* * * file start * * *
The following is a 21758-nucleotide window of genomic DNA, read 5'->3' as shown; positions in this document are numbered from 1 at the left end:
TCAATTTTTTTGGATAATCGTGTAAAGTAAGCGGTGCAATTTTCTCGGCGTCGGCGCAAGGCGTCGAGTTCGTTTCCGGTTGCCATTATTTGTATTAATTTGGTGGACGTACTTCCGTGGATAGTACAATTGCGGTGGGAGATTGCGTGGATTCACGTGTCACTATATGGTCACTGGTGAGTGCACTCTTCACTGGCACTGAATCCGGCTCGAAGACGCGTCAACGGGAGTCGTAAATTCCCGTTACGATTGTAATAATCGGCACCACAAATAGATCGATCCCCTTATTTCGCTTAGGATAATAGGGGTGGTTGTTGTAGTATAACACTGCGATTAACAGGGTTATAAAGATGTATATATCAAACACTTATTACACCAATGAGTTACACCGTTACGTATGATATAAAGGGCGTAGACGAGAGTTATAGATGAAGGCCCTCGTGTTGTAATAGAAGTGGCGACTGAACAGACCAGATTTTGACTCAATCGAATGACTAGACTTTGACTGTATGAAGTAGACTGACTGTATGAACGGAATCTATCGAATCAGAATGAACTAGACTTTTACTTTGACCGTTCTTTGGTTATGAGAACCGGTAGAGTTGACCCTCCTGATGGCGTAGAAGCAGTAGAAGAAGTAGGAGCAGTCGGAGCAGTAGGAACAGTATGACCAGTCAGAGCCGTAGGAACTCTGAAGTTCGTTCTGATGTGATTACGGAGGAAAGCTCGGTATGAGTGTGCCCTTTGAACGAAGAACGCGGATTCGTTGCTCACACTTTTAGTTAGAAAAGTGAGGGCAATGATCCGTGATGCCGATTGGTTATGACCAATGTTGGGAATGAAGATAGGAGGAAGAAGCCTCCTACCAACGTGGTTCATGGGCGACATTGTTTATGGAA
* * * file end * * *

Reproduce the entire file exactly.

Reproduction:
The following is a 21758-nucleotide window of genomic DNA, read 5'->3' as shown; positions in this document are numbered from 1 at the left end:
TCAATTTTTTTGGATAATCGTGTAAAGTAAGCGGTGCAATTTTCTCGGCGTCGGCGCAAGGCGTCGAGTTCGTTTCCGGTTGCCATTATTTGTATTAATTTGGTGGACGTACTTCCGTGGATAGTACAATTGCGGTGGGAGATTGCGTGGATTCACGTGTCACTATATGGTCACTGGTGAGTGCACTCTTCACTGGCACTGAATCCGGCTCGAAGACGCGTCAACGGGAGTCGTAAATTCCCGTTACGATTGTAATAATCGGCACCACAAATAGATCGATCCCCTTATTTCGCTTAGGATAATAGGGGTGGTTGTTGTAGTATAACACTGCGATTAACAGGGTTATAAAGATGTATATATCAAACACTTATTACACCAATGAGTTACACCGTTACGTATGATATAAAGGGCGTAGACGAGAGTTATAGATGAAGGCCCTCGTGTTGTAATAGAAGTGGCGACTGAACAGACCAGATTTTGACTCAATCGAATGACTAGACTTTGACTGTATGAAGTAGACTGACTGTATGAACGGAATCTATCGAATCAGAATGAACTAGACTTTTACTTTGACCGTTCTTTGGTTATGAGAACCGGTAGAGTTGACCCTCCTGATGGCGTAGAAGCAGTAGAAGAAGTAGGAGCAGTCGGAGCAGTAGGAACAGTATGACCAGTCAGAGCCGTAGGAACTCTGAAGTTCGTTCTGATGTGATTACGGAGGAAAGCTCGGTATGAGTGTGCCCTTTGAACGAAGAACGCGGATTCGTTGCTCACACTTTTAGTTAGAAAAGTGAGGGCAATGATCCGTGATGCCGATTGGTTATGACCAATGTTGGGAATGAAGATAGGAGGAAGAAGCCTCCTACCAACGTGGTTCATGGGCGACATTGTTTATGGAA